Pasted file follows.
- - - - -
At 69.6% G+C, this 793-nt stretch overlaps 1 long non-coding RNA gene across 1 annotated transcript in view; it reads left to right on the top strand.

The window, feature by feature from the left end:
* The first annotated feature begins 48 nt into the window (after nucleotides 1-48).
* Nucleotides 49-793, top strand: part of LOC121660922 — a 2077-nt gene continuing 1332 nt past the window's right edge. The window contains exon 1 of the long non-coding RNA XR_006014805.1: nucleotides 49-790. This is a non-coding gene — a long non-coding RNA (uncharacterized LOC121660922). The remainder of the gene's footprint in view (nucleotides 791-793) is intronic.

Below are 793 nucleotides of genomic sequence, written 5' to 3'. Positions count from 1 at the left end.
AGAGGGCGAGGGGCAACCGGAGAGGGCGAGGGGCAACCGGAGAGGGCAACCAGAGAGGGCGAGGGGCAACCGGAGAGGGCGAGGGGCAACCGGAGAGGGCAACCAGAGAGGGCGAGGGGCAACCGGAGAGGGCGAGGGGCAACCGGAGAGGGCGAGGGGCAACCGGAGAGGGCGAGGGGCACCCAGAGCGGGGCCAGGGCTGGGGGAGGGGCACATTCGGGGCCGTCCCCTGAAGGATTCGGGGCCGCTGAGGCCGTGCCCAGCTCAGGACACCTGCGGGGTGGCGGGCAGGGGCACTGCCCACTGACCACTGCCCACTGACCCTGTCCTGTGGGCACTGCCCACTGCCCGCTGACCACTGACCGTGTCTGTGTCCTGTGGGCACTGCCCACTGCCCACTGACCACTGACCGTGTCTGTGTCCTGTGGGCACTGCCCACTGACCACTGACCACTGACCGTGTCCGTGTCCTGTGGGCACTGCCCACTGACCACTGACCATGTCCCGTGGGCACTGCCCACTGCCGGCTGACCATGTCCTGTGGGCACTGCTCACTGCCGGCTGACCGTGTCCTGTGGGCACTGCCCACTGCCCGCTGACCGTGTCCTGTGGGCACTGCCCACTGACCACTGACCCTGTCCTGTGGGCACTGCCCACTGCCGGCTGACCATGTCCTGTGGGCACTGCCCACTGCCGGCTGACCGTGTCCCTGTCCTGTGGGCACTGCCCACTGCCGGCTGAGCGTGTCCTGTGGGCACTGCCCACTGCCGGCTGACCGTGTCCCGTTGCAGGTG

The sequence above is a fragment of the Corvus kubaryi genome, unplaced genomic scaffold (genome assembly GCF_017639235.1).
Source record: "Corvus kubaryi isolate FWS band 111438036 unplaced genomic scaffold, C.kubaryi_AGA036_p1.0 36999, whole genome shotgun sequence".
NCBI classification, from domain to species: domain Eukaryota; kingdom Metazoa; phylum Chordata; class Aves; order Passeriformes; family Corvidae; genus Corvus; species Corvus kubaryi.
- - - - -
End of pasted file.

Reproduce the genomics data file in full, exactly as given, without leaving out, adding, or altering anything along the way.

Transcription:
At 69.6% G+C, this 793-nt stretch overlaps 1 long non-coding RNA gene across 1 annotated transcript in view; it reads left to right on the top strand.

The window, feature by feature from the left end:
* The first annotated feature begins 48 nt into the window (after nucleotides 1-48).
* Nucleotides 49-793, top strand: part of LOC121660922 — a 2077-nt gene continuing 1332 nt past the window's right edge. The window contains exon 1 of the long non-coding RNA XR_006014805.1: nucleotides 49-790. This is a non-coding gene — a long non-coding RNA (uncharacterized LOC121660922). The remainder of the gene's footprint in view (nucleotides 791-793) is intronic.

Below are 793 nucleotides of genomic sequence, written 5' to 3'. Positions count from 1 at the left end.
AGAGGGCGAGGGGCAACCGGAGAGGGCGAGGGGCAACCGGAGAGGGCAACCAGAGAGGGCGAGGGGCAACCGGAGAGGGCGAGGGGCAACCGGAGAGGGCAACCAGAGAGGGCGAGGGGCAACCGGAGAGGGCGAGGGGCAACCGGAGAGGGCGAGGGGCAACCGGAGAGGGCGAGGGGCACCCAGAGCGGGGCCAGGGCTGGGGGAGGGGCACATTCGGGGCCGTCCCCTGAAGGATTCGGGGCCGCTGAGGCCGTGCCCAGCTCAGGACACCTGCGGGGTGGCGGGCAGGGGCACTGCCCACTGACCACTGCCCACTGACCCTGTCCTGTGGGCACTGCCCACTGCCCGCTGACCACTGACCGTGTCTGTGTCCTGTGGGCACTGCCCACTGCCCACTGACCACTGACCGTGTCTGTGTCCTGTGGGCACTGCCCACTGACCACTGACCACTGACCGTGTCCGTGTCCTGTGGGCACTGCCCACTGACCACTGACCATGTCCCGTGGGCACTGCCCACTGCCGGCTGACCATGTCCTGTGGGCACTGCTCACTGCCGGCTGACCGTGTCCTGTGGGCACTGCCCACTGCCCGCTGACCGTGTCCTGTGGGCACTGCCCACTGACCACTGACCCTGTCCTGTGGGCACTGCCCACTGCCGGCTGACCATGTCCTGTGGGCACTGCCCACTGCCGGCTGACCGTGTCCCTGTCCTGTGGGCACTGCCCACTGCCGGCTGAGCGTGTCCTGTGGGCACTGCCCACTGCCGGCTGACCGTGTCCCGTTGCAGGTG

The sequence above is a fragment of the Corvus kubaryi genome, unplaced genomic scaffold (genome assembly GCF_017639235.1).
Source record: "Corvus kubaryi isolate FWS band 111438036 unplaced genomic scaffold, C.kubaryi_AGA036_p1.0 36999, whole genome shotgun sequence".
NCBI classification, from domain to species: domain Eukaryota; kingdom Metazoa; phylum Chordata; class Aves; order Passeriformes; family Corvidae; genus Corvus; species Corvus kubaryi.